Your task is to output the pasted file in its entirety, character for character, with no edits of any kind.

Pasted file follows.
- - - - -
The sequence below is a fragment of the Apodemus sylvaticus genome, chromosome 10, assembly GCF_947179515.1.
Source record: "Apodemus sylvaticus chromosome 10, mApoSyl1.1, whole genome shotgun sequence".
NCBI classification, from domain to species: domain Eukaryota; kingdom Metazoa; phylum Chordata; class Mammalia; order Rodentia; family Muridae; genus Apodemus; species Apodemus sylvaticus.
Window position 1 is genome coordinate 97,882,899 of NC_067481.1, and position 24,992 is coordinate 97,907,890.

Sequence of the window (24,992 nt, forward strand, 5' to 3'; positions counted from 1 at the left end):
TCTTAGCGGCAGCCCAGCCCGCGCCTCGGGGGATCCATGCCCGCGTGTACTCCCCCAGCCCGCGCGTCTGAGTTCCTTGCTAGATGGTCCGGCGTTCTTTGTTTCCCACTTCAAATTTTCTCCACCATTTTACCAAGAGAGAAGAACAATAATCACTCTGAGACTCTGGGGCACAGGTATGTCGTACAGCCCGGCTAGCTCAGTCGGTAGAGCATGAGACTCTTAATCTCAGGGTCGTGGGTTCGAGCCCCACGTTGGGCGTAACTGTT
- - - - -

The sequence below is a fragment of the Apodemus sylvaticus genome, chromosome 10, assembly GCF_947179515.1.
Source record: "Apodemus sylvaticus chromosome 10, mApoSyl1.1, whole genome shotgun sequence".
NCBI classification, from domain to species: domain Eukaryota; kingdom Metazoa; phylum Chordata; class Mammalia; order Rodentia; family Muridae; genus Apodemus; species Apodemus sylvaticus.
Window position 1 is genome coordinate 97,882,899 of NC_067481.1, and position 24,992 is coordinate 97,907,890.

Sequence of the window (24,992 nt, forward strand, 5' to 3'; positions counted from 1 at the left end):
TCTTAGCGGCAGCCCAGCCCGCGCCTCGGGGGATCCATGCCCGCGTGTACTCCCCCAGCCCGCGCGTCTGAGTTCCTTGCTAGATGGTCCGGCGTTCTTTGTTTCCCACTTCAAATTTTCTCCACCATTTTACCAAGAGAGAAGAACAATAATCACTCTGAGACTCTGGGGCACAGGTATGTCGTACAGCCCGGCTAGCTCAGTCGGTAGAGCATGAGACTCTTAATCTCAGGGTCGTGGGTTCGAGCCCCACGTTGGGCGTAACTGTT